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Olivia Hooker, One of the Last Survivors of The Tulsa Race Riot, Dies At 103

After surviving one of the most horrific acts of racialized violence in U.S. history and then making history as one of the first black women to join the U.S. Coast Guard, Olivia Hooker passed away last week at the age of 103.

Hooker was one of the last survivors of the 1921 Tulsa Race Riots, a brutal massacre that decimated a successful African American enclave in Tulsa, Oklahoma, known as Black Wall Street. During the attack, a mob of angry white men set the community ablaze, killing hundreds of black residents and leaving thousands more homeless. Hooker was six years old when the group of torch-carriers destroyed her family home. Back in May, she told NPR that she still remembers hearing an ax crush her sister’s piano.

“I had been in school for two years and I knew about life, liberty, and the pursuit of happiness, and I thought it pertained to me until that day,” Hooker told BLACK ENTERPRISE in 2008.

During the riots, Tulsa police and government agents reportedly provided firearms and ammunition to the white citizens, in addition to participating in the violence themselves. “The people who were supposed to protect [us] did not,” Hooker said.

Black Wall Street - Dream Tulsa - After Race Riot of 1921

Black Wall Street after Race Riot of 1921 (Oklahoma State University)

Following the riots, Hooker’s family struggled to recover from the psychological and financial damage inflicted upon them. They moved out of Oklahoma and in 1945, she became the first African American admitted to the U.S. Coast Guard as a member of the Semper Paratus program (SPARs).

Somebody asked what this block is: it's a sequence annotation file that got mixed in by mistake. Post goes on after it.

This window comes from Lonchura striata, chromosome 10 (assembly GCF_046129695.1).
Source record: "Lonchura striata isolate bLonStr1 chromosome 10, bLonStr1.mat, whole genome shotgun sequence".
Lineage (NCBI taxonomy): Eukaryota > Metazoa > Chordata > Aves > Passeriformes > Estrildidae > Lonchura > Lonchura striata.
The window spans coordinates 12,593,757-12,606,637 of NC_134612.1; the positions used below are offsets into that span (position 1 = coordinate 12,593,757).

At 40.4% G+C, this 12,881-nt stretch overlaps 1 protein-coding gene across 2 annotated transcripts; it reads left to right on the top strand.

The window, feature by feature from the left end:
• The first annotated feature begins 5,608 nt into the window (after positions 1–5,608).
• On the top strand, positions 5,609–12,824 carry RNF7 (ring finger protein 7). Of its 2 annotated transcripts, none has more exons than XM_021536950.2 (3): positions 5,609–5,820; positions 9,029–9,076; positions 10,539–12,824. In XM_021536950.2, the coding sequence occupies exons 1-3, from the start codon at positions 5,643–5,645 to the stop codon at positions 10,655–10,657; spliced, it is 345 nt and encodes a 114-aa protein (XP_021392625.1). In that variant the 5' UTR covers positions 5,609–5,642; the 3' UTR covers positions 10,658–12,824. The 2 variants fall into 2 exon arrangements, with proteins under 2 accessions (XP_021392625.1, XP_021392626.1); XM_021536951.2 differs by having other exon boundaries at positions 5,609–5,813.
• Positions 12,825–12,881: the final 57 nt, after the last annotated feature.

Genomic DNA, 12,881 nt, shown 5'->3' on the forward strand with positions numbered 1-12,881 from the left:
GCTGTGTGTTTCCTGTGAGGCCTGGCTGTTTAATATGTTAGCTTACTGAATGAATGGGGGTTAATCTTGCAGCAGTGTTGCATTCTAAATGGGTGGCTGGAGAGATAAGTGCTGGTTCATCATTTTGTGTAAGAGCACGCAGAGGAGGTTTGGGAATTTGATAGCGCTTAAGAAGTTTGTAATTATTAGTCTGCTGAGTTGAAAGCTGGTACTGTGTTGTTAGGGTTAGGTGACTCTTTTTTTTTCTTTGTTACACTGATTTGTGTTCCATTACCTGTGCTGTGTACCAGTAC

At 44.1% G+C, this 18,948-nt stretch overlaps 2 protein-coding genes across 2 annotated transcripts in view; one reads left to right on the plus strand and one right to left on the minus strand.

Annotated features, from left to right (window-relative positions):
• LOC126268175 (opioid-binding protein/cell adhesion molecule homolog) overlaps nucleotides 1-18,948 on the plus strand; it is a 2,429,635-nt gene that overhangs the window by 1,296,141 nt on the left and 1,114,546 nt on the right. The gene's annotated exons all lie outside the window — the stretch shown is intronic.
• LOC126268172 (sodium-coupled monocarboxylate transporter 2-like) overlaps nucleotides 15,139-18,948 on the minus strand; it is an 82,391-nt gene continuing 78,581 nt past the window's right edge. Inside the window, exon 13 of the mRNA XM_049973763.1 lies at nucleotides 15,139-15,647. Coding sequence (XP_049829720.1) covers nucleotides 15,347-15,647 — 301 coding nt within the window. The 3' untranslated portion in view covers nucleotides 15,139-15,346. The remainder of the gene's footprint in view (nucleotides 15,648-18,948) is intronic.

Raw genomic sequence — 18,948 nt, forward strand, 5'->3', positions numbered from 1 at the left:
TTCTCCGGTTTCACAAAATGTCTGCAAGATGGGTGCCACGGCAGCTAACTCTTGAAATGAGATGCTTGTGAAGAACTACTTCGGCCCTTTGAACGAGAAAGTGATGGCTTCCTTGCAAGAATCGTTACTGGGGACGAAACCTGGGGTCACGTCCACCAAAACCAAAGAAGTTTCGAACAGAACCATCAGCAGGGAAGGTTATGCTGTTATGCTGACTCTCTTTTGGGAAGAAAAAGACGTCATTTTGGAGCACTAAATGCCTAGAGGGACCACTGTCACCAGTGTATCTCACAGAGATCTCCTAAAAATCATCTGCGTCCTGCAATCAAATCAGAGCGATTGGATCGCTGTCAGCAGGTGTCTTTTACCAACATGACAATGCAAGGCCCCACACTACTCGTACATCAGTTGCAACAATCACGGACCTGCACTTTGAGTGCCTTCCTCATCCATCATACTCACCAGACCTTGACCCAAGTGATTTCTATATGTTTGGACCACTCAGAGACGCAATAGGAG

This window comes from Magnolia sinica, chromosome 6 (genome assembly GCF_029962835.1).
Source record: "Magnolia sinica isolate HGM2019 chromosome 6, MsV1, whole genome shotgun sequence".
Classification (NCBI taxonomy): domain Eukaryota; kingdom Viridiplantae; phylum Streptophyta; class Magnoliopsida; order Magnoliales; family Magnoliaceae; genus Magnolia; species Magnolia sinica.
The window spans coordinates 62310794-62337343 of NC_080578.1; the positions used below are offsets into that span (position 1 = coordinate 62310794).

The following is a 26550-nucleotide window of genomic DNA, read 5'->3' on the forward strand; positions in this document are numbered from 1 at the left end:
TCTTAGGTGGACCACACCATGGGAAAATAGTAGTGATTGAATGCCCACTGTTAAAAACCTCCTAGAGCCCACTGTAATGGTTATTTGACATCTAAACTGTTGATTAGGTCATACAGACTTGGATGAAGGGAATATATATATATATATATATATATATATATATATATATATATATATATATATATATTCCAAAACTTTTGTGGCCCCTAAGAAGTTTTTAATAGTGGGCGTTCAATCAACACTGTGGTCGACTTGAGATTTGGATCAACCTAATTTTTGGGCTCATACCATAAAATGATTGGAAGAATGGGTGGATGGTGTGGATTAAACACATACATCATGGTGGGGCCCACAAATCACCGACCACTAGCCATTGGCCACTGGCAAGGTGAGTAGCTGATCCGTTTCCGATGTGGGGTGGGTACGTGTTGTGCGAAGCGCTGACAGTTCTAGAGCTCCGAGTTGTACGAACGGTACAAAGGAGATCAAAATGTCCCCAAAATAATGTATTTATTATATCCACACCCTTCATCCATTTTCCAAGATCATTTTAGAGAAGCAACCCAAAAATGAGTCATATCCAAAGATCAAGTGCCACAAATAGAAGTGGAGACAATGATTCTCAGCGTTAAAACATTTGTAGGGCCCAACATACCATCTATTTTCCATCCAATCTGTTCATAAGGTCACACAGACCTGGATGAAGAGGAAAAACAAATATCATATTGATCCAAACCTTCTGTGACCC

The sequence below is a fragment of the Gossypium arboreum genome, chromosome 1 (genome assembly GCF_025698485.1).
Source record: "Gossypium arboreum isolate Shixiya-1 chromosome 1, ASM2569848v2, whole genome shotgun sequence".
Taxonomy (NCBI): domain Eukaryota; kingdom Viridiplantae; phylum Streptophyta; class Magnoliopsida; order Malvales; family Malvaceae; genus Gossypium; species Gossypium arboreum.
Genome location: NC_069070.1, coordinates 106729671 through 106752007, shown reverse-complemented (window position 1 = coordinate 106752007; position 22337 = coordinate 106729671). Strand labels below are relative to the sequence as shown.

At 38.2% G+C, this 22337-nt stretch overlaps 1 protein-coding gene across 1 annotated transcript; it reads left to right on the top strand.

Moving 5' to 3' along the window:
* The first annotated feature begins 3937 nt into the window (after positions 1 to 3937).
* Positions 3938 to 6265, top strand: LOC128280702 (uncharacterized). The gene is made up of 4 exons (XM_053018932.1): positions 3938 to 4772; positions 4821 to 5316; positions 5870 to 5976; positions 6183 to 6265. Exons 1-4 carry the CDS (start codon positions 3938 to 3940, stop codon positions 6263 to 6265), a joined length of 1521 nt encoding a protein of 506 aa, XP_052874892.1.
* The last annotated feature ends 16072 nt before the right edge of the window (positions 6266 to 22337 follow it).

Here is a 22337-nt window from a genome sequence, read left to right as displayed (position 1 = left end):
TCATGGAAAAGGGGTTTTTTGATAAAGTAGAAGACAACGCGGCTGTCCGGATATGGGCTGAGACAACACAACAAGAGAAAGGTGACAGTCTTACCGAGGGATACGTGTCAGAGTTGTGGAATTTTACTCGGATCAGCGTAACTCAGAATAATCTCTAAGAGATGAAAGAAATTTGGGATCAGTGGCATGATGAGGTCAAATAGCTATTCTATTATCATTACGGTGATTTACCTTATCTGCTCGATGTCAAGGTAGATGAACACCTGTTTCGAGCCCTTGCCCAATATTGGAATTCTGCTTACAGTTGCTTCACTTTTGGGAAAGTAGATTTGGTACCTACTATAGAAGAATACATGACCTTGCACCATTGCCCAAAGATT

Hooker went on to obtain a master’s degree from Columbia University along with a Ph.D. in psychology from the University of Rochester. Later, she worked as a professor at Fordham University in New York, reports The Associated Press.

She, however, remained committed to fighting for justice and reparations for the survivors and descendants of the massacre. In 1997, she joined the Tulsa Race Riot Commission and in 2003, she participated in a class action lawsuit against the city of Tulsa and the state of Oklahoma. The civil rights suit sought compensation for the damages that occurred as a direct result of the government’s involvement in the massacre. The U.S. Supreme Court dismissed the lawsuit in 2005.

In 2015, President Barack Obama honored Hooker during a Coast Guard ceremony, calling her a “tireless voice for justice and equality.” That same year, the Coast Guard named a building on Staten Island after her.

According to her goddaughter, Janis Porter, Hooker died Nov. 21 at their home in White Plains, New York. Porter said she had no surviving relatives and didn’t provide a cause of death. “Her mind was clear, no dementia. She was just tired,” Porter told KTLA 5.

To learn more about the Tulsa Race Riot and how black Tulsans are continuing to fight for justice, read America’s Forgotten Massacre: The Destruction and Revitalization of Black Wall Street.



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